One of the biggest differences between Jean and Olga’s house and mine was the smells. There was a lingering scent of incense and candles always in the house. But even more unusual was the garlic. I don’t think my mother ever cooked with garlic. Anything so strong and insistent and obnoxious would have been offensive. At our house we tried to cover up smells, so as not to draw attention or criticism. I think the strongest scent our kitchen ever produced was cooking cabbage. And I think that my mother apologized for that odor.

Since that time I have felt that sense of shame (and been criticized and complained about by roommates) when I cook with strong smells, and especially in teenage years when my body odors would offend. It was a feeling like, “Who do you think you are that you can impose yourself on me, invade my space with that smell?” And I have felt proud of people who are daring enough to boldly smell like garlic or sweat or whatever natural odor without apologizing for it.

Jean and Olga Rossamando never married and were probably in their fifties when I knew them. They worked at a factory somewhere and took the bus to get to work. I would worry about them when it rained, but that wasn’t often. (It almost never rained in California when I was young.) Their work was glamorous and frivolous to me: they did bead work. They attached sequins to costumes for the movies. Sometimes they did their work at home.

My parents both worked full-time away from home. They believed that the work you chose should be of service to others. I respected that, to the point that I was shocked at a Christian who was wealthy. It felt like the sisters just played. They had some of the stuff they worked with at home, and would occasionally give me a string of sequins to take home with me. I was amazed at how the string of sequins all nestled in each other looked so dull from the side, but could be so sparkly when attached to fabric one at a time.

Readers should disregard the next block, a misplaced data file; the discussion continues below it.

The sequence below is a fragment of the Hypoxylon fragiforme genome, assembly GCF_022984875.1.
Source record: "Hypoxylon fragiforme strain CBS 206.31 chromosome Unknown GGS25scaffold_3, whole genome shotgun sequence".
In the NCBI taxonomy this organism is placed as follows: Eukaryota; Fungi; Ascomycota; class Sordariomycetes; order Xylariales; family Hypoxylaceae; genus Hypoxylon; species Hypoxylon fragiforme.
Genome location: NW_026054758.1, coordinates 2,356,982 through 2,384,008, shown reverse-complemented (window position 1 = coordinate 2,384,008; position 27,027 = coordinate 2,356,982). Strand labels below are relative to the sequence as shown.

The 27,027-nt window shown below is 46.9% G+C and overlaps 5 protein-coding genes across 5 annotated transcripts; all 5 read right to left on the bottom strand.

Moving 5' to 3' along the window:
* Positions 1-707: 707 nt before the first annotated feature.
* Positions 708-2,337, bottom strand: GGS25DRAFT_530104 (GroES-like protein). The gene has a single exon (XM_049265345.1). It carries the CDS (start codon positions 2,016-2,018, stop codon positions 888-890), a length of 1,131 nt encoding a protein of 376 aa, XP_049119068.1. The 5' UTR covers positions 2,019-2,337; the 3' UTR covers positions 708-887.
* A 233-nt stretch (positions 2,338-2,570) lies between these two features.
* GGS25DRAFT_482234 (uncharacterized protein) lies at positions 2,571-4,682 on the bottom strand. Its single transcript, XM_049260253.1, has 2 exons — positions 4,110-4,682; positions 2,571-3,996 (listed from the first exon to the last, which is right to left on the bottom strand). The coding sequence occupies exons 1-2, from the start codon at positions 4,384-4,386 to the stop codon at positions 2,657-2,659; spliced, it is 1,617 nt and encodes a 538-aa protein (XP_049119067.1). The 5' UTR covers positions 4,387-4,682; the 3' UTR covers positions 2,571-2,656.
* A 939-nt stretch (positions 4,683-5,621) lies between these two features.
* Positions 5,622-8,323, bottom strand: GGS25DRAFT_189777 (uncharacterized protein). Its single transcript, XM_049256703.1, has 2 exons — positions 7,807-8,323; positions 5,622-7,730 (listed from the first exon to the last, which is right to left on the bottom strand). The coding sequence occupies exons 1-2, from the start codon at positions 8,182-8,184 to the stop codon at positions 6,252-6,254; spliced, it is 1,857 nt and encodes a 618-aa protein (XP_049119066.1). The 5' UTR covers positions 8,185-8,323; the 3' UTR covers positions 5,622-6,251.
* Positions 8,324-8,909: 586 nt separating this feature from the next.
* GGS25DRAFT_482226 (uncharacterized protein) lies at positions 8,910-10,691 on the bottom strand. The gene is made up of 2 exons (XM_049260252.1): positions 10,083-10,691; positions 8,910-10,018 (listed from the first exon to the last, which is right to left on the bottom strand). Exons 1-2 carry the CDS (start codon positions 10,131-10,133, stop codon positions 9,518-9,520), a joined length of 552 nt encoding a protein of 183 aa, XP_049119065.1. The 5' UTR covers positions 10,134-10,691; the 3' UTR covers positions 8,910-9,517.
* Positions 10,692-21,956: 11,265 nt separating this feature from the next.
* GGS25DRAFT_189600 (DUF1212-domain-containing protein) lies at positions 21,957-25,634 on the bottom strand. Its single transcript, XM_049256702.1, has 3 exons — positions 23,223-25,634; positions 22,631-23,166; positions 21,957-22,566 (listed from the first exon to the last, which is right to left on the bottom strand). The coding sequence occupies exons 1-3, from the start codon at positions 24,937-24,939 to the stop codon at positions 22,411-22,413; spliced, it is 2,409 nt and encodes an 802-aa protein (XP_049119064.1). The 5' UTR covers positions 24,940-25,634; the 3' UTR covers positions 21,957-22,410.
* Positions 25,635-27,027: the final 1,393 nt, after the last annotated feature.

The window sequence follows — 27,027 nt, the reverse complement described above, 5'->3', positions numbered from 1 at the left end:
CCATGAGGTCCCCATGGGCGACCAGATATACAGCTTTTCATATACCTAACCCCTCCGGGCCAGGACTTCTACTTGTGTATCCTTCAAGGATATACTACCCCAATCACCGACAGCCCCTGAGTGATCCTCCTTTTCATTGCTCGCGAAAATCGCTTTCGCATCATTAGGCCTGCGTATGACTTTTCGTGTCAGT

Once I visited them on a sunny Sunday afternoon when they had a guest. I think he was a relative of theirs. He was a virile, loud, big man. He was the first man that ever impressed me as “masculine”. He was different from all the pale, safe men in my world. Probably he was Italian. He was an artist, and he drew swans for me with a pencil on a big tablet. It made me feel special that he did something for me, and even at that age, special that he felt I would appreciate his “art”.

At Christmas time Jean and Olga and I had a tradition of walking together at night around the block to see the lights and decorations on the neighborhood houses. We probably walked only a block or two, around and back, but it seemed like a big adventure to me. Since the little houses on those few blocks were jammed up next to each other, and many of the neighbors decorated for Christmas, it was like fairyland at night.

In the way they lived and the way they treated me, Jean and Olga taught me many things that stood in sharp contrast to the messages I got at home.

• Children are a pleasure and a delight.

• Life is full of moments to be celebrated.

• Sensual experiences (sight, smell, texture, taste) are not to be feared or controlled but to be enjoyed.

• God (“religious feelings” was how I experienced it at the time) could have an honored, central place in the home and be a part of daily life. He was not only for the church building and public worship services.

• You can have a life that is not inspected and judged by a whole community, but that is private and small and may never make a public impact. It’s okay just to live.

• There is enough time to lavish love on children and on animals, to play, to visit, to welcome. We are not too tired or too busy for you.

• I can feel loved and accepted without being touched.

I don’t remember either woman ever hugging or touching me, yet I felt their hearts embracing me. I craved touch at my home because I could not feel my parents’ hearts reaching out to me. I never got enough touch.

Jean and Olga never talked about God, but I felt that He was everywhere in their home. Our family talked about religion a lot, but always in terms of “The Church”, never about God or Jesus. We attended every church meeting, Sunday School and Sunday morning worship services, Sunday night services and Wednesday night “prayer meetings”. (It was still called a prayer meeting because that was traditional, but the practice of sustained prayer had been mostly lost by then.) I don’t even know if the Rossamando sisters went to Mass. But I felt there was a terrible lie going on in our home.

We (my Daddy and I, anyway) were always stretching toward and yearning for and pretending we had the kind of life we sang about in the hymns at church. But we didn’t have it. It was hell at home and we were always hoping someday for heaven. But there was something of heaven at Jean and Olga’s house. It wouldn’t be that big of a transition when they died and entered into more of what they had experienced here on earth. There was peace at their house. There was strife and bitterness and constriction and pain at my house.

I said my Daddy and I longed for the Lord because I don’t recall my mother or my brother (while he lived at home) ever speaking about Him or expressing in action any personal interest in Him. We were always at church, and at the annual larger meetings at the college, because we were supposed to be there. It was out of duty, fear of others’ opinions and possibly fear of eternal damnation, though thankfully that threat was never spoken at home.